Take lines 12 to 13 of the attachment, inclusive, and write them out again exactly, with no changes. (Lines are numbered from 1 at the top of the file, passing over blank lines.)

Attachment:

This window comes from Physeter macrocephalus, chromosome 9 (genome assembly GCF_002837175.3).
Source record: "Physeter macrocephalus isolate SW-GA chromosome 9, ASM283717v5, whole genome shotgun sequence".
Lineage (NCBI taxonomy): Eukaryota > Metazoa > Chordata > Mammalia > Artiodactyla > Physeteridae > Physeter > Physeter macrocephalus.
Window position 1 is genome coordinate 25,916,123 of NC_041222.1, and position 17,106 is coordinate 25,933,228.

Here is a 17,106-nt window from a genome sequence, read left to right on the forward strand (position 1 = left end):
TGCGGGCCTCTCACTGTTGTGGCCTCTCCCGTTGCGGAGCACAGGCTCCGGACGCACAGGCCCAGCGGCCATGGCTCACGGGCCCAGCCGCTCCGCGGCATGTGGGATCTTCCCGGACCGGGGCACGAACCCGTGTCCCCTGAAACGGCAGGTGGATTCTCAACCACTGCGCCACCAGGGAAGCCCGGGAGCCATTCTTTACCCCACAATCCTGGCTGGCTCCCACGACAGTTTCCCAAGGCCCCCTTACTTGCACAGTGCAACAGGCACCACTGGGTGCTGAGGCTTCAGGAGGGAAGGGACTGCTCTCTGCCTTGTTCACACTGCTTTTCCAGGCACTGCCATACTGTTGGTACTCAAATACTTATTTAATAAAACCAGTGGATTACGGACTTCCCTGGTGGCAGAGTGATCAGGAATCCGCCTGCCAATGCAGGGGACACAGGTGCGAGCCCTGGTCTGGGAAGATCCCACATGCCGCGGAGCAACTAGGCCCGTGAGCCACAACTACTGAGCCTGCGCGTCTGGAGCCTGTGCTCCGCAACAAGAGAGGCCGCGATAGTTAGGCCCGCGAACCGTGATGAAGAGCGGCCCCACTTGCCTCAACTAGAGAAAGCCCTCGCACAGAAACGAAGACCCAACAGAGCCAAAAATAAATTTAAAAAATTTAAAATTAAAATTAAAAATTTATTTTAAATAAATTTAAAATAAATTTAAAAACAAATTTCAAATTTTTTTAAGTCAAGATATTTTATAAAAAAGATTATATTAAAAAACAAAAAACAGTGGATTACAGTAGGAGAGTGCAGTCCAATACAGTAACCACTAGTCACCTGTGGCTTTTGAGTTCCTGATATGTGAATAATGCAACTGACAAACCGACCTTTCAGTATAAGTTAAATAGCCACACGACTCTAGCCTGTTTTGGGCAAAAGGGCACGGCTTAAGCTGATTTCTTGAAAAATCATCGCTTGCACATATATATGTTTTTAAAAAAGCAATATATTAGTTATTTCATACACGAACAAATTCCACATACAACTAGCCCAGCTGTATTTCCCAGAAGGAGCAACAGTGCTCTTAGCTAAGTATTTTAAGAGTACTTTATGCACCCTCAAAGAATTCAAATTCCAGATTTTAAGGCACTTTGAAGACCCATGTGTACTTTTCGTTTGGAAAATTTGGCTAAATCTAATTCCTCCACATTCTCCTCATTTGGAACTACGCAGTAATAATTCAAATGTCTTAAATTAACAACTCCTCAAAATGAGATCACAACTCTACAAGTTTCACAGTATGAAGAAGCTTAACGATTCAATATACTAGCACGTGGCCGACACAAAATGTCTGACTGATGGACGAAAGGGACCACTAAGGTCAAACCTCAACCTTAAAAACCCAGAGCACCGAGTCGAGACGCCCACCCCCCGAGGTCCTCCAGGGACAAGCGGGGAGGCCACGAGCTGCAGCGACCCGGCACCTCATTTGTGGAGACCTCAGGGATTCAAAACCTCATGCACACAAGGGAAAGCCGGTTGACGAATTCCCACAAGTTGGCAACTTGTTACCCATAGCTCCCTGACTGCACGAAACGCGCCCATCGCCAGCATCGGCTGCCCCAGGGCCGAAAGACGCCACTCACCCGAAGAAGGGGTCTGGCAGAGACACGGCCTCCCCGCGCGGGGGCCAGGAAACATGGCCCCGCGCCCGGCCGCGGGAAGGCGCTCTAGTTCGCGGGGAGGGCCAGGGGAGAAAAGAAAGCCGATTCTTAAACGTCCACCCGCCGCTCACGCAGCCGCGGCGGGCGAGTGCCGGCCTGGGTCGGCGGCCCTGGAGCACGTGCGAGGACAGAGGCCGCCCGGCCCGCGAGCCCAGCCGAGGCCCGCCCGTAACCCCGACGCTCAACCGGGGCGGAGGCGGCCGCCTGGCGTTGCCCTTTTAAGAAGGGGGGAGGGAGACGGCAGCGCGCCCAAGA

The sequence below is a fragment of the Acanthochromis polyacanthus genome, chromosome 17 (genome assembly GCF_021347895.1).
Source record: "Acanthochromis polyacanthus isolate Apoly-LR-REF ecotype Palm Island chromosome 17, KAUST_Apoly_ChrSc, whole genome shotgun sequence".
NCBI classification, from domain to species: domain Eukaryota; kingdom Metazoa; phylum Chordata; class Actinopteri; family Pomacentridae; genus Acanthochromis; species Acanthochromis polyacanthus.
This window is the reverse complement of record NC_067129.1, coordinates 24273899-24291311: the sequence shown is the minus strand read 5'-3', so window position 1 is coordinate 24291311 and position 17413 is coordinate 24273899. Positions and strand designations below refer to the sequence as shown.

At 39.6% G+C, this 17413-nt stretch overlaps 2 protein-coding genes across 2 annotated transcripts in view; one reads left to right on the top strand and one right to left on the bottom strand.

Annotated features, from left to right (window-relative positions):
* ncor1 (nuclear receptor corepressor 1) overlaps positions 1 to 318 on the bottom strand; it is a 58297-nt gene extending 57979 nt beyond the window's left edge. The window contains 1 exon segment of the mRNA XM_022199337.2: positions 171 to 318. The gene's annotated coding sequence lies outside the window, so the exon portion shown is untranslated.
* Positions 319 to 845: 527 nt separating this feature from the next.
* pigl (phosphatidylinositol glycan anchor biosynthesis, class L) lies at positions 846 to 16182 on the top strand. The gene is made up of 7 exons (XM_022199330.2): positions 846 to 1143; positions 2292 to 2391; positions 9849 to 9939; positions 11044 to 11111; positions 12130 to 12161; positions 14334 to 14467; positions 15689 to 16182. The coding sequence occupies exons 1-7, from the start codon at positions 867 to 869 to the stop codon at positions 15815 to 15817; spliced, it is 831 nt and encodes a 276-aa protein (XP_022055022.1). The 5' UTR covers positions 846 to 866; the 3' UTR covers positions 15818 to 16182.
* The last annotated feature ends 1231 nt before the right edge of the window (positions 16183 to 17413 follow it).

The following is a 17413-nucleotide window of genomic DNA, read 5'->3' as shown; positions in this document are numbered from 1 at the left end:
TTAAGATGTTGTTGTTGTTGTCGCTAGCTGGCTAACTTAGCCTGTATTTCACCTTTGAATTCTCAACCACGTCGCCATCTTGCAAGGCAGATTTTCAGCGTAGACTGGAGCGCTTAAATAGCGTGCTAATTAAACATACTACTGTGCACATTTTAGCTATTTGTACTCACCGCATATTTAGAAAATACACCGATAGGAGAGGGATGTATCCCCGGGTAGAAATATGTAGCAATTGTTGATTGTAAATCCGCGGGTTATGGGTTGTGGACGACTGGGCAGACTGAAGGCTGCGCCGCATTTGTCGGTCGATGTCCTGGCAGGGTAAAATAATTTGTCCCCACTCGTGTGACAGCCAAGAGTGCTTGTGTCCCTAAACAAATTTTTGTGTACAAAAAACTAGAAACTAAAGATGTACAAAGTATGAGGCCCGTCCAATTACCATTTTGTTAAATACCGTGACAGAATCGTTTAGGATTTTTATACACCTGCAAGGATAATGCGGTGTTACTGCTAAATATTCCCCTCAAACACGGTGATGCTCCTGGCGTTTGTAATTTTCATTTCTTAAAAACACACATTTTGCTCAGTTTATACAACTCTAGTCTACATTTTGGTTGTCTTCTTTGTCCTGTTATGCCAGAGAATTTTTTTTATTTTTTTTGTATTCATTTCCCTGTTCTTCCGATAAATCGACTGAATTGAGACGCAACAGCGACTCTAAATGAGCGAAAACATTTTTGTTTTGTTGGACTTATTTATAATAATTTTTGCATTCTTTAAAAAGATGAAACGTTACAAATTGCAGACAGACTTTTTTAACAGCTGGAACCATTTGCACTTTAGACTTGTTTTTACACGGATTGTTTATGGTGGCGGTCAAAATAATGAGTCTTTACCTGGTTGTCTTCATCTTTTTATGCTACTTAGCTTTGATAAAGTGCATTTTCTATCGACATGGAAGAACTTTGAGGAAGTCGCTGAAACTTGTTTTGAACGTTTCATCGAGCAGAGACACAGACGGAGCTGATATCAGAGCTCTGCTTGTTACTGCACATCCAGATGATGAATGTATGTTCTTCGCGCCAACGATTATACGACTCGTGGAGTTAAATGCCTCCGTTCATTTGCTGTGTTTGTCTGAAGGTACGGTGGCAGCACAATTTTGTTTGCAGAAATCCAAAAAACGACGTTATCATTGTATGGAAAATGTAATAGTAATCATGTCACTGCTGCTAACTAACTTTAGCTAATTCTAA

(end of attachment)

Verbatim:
Annotated features, from left to right (window-relative positions):
* ncor1 (nuclear receptor corepressor 1) overlaps positions 1 to 318 on the bottom strand; it is a 58297-nt gene extending 57979 nt beyond the window's left edge. The window contains 1 exon segment of the mRNA XM_022199337.2: positions 171 to 318. The gene's annotated coding sequence lies outside the window, so the exon portion shown is untranslated.